I was listening to an episode of “Happier” with Gretchen Rubin a few weeks ago, and she was talking about an interesting study. The study said that whatever you/we were doing for fun at 10 years old, is what you should be doing for your entire life.
Naturally, I got to thinking about what exactly I was doing when I was 10. It was 1995, and it was the summer between 5th and 6th grade.
During those times, I wore a lot of funky clothes, and I painted my nails all sorts of different colors at least once a week. I loved Gwen Stefani, reading, drawing, a making magazines using printing paper, crayons, and a stapler.
So, perhaps my dream of working at a magazine wasn’t so far fetched after all.
I did a little digging to see what else I could find about this theory. I stumbled across an article from Mark Manson, “7 Strange Questions That Help You Find Your Life Purpose“. Question no. 2 in the article is “What is true about you today that would make your 8-year-old self cry?”
Here is Mark’s answer:
When I was a child, I used to write stories. I used to sit in my room for hours by myself, writing away, about aliens, about superheroes, about great warriors, about my friends and family. Not because I wanted anyone to read it. Not because I wanted to impress my parents or teachers. But for the sheer joy of it.
And then, for some reason, I stopped. And I don’t remember why.
We all have a tendency to lose touch with what we loved as a child. Something about the social pressures of adolescence and professional pressures of young adulthood squeezes the passion out of us. We’re taught that the only reason to do something is if we’re somehow rewarded for it.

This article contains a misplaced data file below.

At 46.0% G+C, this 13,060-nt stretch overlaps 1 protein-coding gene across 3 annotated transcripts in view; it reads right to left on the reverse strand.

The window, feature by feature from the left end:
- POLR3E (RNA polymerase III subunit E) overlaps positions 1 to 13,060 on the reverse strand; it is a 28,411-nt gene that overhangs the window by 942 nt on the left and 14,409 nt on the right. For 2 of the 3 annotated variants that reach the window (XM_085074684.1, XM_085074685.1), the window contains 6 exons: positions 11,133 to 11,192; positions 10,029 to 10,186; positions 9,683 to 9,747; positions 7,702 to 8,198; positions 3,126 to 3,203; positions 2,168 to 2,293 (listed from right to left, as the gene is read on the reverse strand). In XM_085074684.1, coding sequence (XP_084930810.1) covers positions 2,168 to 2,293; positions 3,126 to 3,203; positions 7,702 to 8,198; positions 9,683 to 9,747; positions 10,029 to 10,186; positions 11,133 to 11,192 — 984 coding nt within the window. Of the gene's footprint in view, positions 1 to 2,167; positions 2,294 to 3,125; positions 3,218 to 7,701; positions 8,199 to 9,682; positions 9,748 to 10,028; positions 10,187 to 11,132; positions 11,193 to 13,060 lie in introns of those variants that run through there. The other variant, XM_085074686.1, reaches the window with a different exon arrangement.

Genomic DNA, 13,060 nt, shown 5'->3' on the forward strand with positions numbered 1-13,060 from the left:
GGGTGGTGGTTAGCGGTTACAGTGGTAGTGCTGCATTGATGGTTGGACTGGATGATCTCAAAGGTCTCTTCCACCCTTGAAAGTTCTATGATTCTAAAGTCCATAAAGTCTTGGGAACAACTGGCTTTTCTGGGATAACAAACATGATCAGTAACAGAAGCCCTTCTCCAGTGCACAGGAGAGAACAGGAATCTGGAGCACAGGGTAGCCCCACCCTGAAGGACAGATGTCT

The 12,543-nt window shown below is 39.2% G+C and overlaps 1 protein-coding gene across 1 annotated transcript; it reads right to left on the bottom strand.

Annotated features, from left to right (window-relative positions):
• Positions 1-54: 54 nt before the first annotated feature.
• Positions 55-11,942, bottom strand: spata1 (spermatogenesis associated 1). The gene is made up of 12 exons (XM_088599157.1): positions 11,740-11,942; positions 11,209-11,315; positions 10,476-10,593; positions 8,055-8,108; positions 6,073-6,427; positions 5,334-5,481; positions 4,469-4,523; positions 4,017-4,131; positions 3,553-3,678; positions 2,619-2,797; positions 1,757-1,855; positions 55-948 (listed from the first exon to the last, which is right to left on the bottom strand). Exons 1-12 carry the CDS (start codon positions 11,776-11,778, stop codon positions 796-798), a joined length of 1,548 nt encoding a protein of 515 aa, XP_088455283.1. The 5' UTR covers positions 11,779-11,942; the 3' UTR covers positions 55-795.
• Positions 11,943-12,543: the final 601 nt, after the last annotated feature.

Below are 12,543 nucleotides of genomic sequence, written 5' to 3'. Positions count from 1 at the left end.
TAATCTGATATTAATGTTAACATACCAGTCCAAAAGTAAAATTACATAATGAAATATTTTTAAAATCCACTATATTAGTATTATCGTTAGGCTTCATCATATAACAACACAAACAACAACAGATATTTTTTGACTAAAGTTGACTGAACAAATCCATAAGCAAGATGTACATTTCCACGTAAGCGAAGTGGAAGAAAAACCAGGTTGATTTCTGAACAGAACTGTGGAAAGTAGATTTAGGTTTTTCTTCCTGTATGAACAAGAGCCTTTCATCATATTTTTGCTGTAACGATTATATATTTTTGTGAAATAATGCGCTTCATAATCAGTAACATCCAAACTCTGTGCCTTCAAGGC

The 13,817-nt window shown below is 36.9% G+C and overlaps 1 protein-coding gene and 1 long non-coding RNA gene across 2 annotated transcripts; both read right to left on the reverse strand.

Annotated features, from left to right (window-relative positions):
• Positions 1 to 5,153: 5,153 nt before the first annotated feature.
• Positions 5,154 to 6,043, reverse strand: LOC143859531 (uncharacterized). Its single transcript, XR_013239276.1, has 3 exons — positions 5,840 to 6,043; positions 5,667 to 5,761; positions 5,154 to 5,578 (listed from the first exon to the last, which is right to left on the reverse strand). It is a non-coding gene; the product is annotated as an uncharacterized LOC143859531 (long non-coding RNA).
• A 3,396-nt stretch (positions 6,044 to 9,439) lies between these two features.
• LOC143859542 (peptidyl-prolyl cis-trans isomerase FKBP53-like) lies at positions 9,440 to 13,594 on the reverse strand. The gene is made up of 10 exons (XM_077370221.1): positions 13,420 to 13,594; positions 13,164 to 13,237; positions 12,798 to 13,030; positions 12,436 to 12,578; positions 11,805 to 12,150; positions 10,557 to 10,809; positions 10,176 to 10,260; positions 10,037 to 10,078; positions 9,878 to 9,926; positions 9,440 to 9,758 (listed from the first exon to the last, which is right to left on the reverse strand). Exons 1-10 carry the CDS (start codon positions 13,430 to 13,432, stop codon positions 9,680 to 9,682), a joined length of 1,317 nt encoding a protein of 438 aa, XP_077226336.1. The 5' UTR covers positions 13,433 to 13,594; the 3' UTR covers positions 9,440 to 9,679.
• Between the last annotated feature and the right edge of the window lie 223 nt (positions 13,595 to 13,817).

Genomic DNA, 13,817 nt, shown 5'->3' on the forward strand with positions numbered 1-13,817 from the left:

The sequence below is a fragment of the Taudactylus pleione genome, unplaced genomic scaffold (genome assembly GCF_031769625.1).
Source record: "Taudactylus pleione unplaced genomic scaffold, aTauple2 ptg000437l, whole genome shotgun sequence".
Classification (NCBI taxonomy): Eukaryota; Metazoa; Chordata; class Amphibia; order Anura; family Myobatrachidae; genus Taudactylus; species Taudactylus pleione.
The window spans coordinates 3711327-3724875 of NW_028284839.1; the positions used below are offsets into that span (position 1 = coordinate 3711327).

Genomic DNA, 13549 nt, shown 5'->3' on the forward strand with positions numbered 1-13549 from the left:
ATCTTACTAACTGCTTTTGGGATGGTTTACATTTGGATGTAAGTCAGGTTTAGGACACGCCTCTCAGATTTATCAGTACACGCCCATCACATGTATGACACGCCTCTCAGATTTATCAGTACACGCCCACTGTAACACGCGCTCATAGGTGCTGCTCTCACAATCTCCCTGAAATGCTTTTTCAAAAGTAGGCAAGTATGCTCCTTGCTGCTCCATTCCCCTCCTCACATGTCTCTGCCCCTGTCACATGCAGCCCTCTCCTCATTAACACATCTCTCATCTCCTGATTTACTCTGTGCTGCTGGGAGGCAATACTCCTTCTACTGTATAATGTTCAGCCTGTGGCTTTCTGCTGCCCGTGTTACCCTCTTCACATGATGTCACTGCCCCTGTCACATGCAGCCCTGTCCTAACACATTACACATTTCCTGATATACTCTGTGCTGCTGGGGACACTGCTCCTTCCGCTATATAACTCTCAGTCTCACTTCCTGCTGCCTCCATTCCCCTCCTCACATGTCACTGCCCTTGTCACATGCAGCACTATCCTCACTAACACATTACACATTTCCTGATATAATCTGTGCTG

It wasn’t until I was in my mid-20s that I rediscovered how much I loved writing. And it wasn’t until I started my business that I remembered how much I enjoyed building websites — something I did in my early teens, just for fun.
The funny thing though, is that if my 8-year-old self had asked my 20-year-old self, “Why don’t you write anymore?” and I replied, “Because I’m not good at it,” or “Because nobody would read what I write,” or “Because you can’t make money doing that,” not only would I have been completely wrong, but that 8-year-old boy version of myself would have probably started crying.
Even though he’s talking about his 8-year-old-self instead of his 10-year-old self… I’m totally buying into this concept. It makes total sense!
Of course, sure, we all have to accept the fact that perhaps our dreams aren’t going to be the things that pay the bills or make things happen the way we really hoped. But if what we did at 10 truly defines what we should do for the rest of our lives, then at least we’ve already discovered our life’s purpose, and can now work to fulfill it in some way.
So, what were you doing when you were 10? It might be worth exploring a little more if you’re not already.